“Conservation efforts are focusing on strengthening this protection and promoting peaceful coexistence between local people and wolf packs.”

Once the most widely distributed terrestrial mammal, these highly intelligent and social animals are still found across much of the northern hemisphere. Rewilding offers further survival hopes.

 1999: 150,000

 2020: 16,000

6. Climate change fears for hawksbill turtle (pictured top)

Hawksbill turtles can be found swimming throughout the tropical and subtropical waters of the Atlantic, Indian, and Pacific Oceans. They are known as travellers and move long distances from their feeding sites to nesting grounds – nesting on beaches in at least 60 countries. Sadly, hawksbills are critically endangered as humans collect their eggs, kill them for their meat and shells, and they often get accidentally caught in fishing nets.

Only around 700 nesting eastern Pacific hawksbill females are estimated to remain in the wild, with 90 per cent of all known nesting activity occurring in Nicaragua and El Salvador. A growing concern is the possible effect of climate change on turtles. The sex of a turtle hatchling is determined by the temperature in the nest; the warmer the sand, the greater the proportion of female hatchlings, so consistently higher temperatures could lead to a shortage of male turtles. FFI works to protect six key sea turtle nesting sites in Nicaragua, including three hawksbill nesting sites.

 2010: Thought to be extinct

 2020: 100-140

7. Siamese crocodile is back from dead

Siamese crocling. Picture: Jeremy Holden/Fauna & Flora International
Siamese crocling. Picture: Jeremy Holden/Fauna & Flora International

The decline of the Siamese crocodile began with competition from rice farmers for its wetland habitat, but it was the explosion in commercial hunting and large-scale farming in the 1950s – to supply the international skin trade – that drove the species to the brink.

Since rediscovering the Siamese crocodile in the Cardamom Mountains, FFI has worked closely with the Cambodian government’s forestry department and local communities to safeguard the remaining wild crocodiles and their habitat. Some communities in the Cardamom Mountains consider Siamese crocodiles to be sacred and have protected them for generations. FFI is working with the indigenous Khmer Dauem to improve food security, their business acumen and their capacity to conserve their cultural heritage, including the reptiles that they revere.

Direct conservation measures include the establishment of community-led monitoring and anti-poaching activities at key breeding sites; advocacy of stricter controls over crocodile farming and trade; development of Cambodia’s first conservation breeding programme and, in 2012, the launch of a national reintroduction programme that has already witnessed the release of pure-bred Siamese crocodiles at suitable sites to reinforce the wild population.

 2000: Thought to be extinct, the species was rediscovered in Cambodia

 2020: 250

8. Growing risk for intelligent yellow-naped parrot

Yellow-naped parrot
Yellow-naped parrot

A native of Mexico and northern Central America, the yellow-naped parrot’s combination of intelligence and mimicry make it a valuable target for poachers. Rather than targeting the adults, they go for the more vulnerable eggs and chicks – which are then sold into the pet trade.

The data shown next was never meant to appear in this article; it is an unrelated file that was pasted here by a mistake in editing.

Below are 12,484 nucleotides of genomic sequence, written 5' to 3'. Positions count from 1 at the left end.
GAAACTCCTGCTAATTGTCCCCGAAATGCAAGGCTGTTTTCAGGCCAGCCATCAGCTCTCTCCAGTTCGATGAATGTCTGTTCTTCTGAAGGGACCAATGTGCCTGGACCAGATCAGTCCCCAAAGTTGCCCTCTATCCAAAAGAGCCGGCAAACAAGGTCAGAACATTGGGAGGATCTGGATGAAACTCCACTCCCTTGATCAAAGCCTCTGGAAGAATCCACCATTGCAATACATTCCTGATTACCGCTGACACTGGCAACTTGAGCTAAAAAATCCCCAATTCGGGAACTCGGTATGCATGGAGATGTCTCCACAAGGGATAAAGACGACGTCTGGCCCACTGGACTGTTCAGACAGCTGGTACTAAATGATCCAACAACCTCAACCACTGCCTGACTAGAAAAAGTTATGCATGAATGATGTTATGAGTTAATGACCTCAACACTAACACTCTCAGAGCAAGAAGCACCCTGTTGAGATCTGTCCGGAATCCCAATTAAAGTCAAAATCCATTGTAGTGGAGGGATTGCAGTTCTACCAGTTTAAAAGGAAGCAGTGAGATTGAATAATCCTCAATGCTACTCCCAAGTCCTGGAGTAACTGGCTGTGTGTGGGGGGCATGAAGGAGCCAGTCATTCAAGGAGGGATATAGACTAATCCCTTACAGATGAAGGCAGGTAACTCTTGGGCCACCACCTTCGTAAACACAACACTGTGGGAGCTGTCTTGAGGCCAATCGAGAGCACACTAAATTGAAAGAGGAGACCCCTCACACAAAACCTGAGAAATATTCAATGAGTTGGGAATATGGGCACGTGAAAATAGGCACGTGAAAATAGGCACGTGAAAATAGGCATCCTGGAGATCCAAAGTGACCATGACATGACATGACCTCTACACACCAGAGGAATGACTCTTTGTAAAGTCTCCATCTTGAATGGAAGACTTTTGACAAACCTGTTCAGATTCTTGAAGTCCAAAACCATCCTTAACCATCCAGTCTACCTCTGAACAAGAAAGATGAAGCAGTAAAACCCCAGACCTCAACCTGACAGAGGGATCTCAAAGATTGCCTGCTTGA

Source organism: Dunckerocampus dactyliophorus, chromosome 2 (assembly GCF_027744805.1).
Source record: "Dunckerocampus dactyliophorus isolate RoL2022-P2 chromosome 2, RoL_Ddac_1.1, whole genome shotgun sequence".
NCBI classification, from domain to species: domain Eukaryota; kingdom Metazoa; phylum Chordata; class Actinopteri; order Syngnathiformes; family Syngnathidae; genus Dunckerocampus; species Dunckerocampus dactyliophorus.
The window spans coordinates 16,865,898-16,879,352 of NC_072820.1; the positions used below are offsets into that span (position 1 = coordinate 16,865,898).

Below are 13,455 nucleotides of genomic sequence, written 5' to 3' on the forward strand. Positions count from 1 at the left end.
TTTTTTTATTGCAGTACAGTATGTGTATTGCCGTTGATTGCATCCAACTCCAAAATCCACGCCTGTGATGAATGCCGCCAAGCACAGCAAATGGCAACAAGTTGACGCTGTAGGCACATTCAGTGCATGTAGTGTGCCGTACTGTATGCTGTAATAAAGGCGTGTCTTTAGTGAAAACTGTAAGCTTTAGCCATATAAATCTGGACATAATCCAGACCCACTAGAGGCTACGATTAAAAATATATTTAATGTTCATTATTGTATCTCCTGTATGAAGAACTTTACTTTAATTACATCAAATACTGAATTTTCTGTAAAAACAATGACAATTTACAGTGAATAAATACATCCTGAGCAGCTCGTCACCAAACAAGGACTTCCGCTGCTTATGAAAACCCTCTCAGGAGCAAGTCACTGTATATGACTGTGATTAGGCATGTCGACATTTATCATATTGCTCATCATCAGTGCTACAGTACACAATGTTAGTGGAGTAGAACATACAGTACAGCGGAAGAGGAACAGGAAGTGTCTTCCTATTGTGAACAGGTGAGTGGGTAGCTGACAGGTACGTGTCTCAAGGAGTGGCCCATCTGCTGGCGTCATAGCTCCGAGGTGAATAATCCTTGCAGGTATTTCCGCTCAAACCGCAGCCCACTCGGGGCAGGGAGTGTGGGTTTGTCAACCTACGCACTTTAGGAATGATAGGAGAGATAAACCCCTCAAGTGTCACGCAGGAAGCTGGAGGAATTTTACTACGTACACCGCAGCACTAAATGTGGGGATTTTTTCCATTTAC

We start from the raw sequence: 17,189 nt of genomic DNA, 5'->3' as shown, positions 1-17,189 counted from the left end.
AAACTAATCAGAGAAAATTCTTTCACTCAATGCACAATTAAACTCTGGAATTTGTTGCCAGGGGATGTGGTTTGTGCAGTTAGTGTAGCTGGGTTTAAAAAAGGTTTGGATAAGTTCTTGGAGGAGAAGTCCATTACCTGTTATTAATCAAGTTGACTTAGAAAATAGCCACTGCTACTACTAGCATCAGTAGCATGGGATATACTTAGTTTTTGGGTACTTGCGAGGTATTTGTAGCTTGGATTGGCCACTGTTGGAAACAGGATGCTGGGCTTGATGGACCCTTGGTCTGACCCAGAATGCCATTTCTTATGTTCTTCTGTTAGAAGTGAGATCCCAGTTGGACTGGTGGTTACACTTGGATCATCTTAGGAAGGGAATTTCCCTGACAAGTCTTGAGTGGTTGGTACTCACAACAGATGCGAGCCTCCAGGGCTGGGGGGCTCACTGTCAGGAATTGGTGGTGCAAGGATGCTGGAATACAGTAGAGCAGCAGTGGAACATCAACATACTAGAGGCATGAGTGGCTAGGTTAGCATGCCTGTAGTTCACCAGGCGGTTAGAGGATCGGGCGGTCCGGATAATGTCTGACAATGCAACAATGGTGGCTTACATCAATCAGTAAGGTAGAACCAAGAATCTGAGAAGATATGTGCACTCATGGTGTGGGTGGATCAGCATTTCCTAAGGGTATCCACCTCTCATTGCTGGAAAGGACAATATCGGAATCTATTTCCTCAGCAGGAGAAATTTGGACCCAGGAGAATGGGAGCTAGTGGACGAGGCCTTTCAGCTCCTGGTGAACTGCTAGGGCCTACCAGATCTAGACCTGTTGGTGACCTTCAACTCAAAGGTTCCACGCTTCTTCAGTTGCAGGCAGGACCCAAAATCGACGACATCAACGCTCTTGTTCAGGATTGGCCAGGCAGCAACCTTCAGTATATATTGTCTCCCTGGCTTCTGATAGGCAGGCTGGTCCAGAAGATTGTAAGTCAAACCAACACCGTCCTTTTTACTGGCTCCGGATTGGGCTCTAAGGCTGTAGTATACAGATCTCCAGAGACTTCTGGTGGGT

Seizing these birds from the wild and putting them in captivity is driving them into extinction. The level of predation by pet hunters is completely unsustainable. In some locations, up to 100 per cent of nests have been poached, with disastrous results for the local population. Even in the parrot’s main strongholds, numbers are thought to have halved in the past decade. Parasites could also be affecting the parrots’ health.

Habitat loss as a result of forest clearance for agricultural is exacerbating the crisis. The parrot’s Red List status has escalated from Least Concern (2004) to Endangered (2017). FFI and partners work to save the yellow-naped parrot by empowering local people.

 2010: 22,000 (estimated)

 2020: 10,000

9. Paper clip-sized gecko being poached to extinction by pet trade

Union Island gecko (Gonatodes daudini). Picture: Jeremy Holden FFI
Union Island gecko (Gonatodes daudini). Picture: Jeremy Holden FFI

“The survival of theUnion Island gecko is hanging by a thread,” says FFI of the breath-takingly beautiful gecko, pictured below by FFI’s Jeremy Holden. “We urgently need to ban all international trade in this critically endangered species and protect its rapidly declining population from ruthless reptile poachers.” This for the pet trade.

The only known population of this vanishingly rare gecko is confined to a 50-hectare patch of forest on Union Island, a small Caribbean island belonging to St Vincent and the Grenadines. This single population is rapidly declining as a result of rampant poaching for the illegal pet trade.

Its minuscule size makes the Union Island gecko very vulnerable to desiccation, so it lives mainly in moist crevices or under logs and rocks to avoid drying out. Very little else is known about the behaviour and life history of this recently discovered lightweight lizard which was first described in 2005: a fully grown Union Island gecko measures just 3cm, roughly the size of a paperclip.

 2010: 38,000 (estimated)

 2020: 9,960

10. African elephant has a lot on its plate

African plains elephant
African plains elephant

The African elephant is the largest living terrestrial mammal and is found predominantly in eastern, southern and western Africa in a variety of habitats. The species is listed as Vulnerable on the IUCN Red List of Threatened Species.

African elephants live in matriarchal social families consisting of closely related females and their calves. The largest recorded individual reached four metres at the shoulder and weighed 10 tonnes. Both males and females have tusks, which are actually extended upper incisor teeth.

Traditionally the major cause of the species’ decline has been poaching for ivory. While this still remains a threat, other issues caused by rapid human population growth have emerged including habitat loss, fragmentation and the development of agricultural land, which have all led to an increase in conflict between humans and elephants.

 2010: 500,000

 2020: 400,000